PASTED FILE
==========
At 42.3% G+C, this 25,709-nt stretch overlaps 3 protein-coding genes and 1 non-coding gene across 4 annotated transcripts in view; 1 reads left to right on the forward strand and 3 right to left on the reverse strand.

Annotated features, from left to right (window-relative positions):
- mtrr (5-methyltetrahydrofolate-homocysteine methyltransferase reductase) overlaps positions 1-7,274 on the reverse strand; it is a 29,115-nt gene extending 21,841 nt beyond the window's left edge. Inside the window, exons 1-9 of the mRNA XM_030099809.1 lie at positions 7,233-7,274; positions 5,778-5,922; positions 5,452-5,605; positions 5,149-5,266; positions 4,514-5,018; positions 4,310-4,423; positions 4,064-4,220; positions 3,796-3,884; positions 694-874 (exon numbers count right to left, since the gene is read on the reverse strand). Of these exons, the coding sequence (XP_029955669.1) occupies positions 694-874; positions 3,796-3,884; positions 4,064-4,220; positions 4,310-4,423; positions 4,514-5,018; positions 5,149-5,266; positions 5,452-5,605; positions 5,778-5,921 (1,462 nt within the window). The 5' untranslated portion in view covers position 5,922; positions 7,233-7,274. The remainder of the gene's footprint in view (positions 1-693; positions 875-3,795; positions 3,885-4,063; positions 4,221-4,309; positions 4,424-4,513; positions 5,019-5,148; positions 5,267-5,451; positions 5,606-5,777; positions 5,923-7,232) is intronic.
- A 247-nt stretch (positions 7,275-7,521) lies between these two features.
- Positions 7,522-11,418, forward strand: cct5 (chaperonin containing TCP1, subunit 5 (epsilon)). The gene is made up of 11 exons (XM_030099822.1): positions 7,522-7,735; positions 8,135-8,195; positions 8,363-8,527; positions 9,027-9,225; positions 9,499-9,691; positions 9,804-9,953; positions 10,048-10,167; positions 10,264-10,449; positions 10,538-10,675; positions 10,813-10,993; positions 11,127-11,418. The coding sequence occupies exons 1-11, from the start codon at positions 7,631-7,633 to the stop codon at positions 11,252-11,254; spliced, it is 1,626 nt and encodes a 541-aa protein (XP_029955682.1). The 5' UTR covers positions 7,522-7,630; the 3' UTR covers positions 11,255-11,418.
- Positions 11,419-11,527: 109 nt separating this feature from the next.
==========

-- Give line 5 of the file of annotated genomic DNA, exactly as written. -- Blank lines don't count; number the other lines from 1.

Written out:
- Positions 7,522-11,418, forward strand: cct5 (chaperonin containing TCP1, subunit 5 (epsilon)). The gene is made up of 11 exons (XM_030099822.1): positions 7,522-7,735; positions 8,135-8,195; positions 8,363-8,527; positions 9,027-9,225; positions 9,499-9,691; positions 9,804-9,953; positions 10,048-10,167; positions 10,264-10,449; positions 10,538-10,675; positions 10,813-10,993; positions 11,127-11,418. The coding sequence occupies exons 1-11, from the start codon at positions 7,631-7,633 to the stop codon at positions 11,252-11,254; spliced, it is 1,626 nt and encodes a 541-aa protein (XP_029955682.1). The 5' UTR covers positions 7,522-7,630; the 3' UTR covers positions 11,255-11,418.